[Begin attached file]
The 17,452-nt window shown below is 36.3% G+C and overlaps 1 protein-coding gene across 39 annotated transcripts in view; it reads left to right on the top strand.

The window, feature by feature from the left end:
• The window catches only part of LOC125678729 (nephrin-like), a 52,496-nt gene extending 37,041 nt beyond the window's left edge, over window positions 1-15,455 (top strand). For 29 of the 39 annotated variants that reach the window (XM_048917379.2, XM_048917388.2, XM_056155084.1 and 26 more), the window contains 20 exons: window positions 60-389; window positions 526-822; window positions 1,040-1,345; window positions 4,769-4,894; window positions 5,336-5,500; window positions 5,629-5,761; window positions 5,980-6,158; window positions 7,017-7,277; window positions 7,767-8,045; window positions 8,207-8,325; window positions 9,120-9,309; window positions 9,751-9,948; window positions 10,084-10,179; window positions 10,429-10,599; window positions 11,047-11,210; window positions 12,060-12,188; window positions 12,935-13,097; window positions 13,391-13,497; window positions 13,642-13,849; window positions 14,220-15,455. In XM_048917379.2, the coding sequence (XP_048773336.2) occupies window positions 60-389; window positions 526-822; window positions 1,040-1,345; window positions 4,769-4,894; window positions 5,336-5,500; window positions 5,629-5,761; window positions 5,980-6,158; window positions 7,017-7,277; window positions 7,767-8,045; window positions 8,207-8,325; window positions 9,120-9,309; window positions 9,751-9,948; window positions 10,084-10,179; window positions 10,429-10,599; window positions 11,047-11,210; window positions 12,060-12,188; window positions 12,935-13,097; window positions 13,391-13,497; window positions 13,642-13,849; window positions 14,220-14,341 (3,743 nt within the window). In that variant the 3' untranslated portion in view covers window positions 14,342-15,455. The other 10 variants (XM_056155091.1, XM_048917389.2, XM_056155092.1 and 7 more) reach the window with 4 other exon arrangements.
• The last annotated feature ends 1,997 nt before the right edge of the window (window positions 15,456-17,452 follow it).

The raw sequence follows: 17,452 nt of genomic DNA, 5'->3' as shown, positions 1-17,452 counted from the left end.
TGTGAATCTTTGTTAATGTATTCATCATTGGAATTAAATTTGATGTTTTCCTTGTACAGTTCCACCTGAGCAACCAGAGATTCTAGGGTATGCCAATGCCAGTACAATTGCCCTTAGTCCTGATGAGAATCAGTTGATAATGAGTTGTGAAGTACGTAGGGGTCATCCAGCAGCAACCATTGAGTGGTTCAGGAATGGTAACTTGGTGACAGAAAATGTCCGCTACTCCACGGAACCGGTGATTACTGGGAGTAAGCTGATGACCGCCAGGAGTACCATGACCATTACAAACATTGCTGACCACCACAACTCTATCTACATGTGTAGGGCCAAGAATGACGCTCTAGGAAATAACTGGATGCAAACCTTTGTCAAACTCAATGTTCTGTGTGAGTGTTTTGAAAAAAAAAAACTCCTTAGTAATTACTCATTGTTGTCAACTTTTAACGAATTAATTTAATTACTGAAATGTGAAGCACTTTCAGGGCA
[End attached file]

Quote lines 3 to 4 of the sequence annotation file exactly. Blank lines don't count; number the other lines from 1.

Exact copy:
• The window catches only part of LOC125678729 (nephrin-like), a 52,496-nt gene extending 37,041 nt beyond the window's left edge, over window positions 1-15,455 (top strand). For 29 of the 39 annotated variants that reach the window (XM_048917379.2, XM_048917388.2, XM_056155084.1 and 26 more), the window contains 20 exons: window positions 60-389; window positions 526-822; window positions 1,040-1,345; window positions 4,769-4,894; window positions 5,336-5,500; window positions 5,629-5,761; window positions 5,980-6,158; window positions 7,017-7,277; window positions 7,767-8,045; window positions 8,207-8,325; window positions 9,120-9,309; window positions 9,751-9,948; window positions 10,084-10,179; window positions 10,429-10,599; window positions 11,047-11,210; window positions 12,060-12,188; window positions 12,935-13,097; window positions 13,391-13,497; window positions 13,642-13,849; window positions 14,220-15,455. In XM_048917379.2, the coding sequence (XP_048773336.2) occupies window positions 60-389; window positions 526-822; window positions 1,040-1,345; window positions 4,769-4,894; window positions 5,336-5,500; window positions 5,629-5,761; window positions 5,980-6,158; window positions 7,017-7,277; window positions 7,767-8,045; window positions 8,207-8,325; window positions 9,120-9,309; window positions 9,751-9,948; window positions 10,084-10,179; window positions 10,429-10,599; window positions 11,047-11,210; window positions 12,060-12,188; window positions 12,935-13,097; window positions 13,391-13,497; window positions 13,642-13,849; window positions 14,220-14,341 (3,743 nt within the window). In that variant the 3' untranslated portion in view covers window positions 14,342-15,455. The other 10 variants (XM_056155091.1, XM_048917389.2, XM_056155092.1 and 7 more) reach the window with 4 other exon arrangements.
• The last annotated feature ends 1,997 nt before the right edge of the window (window positions 15,456-17,452 follow it).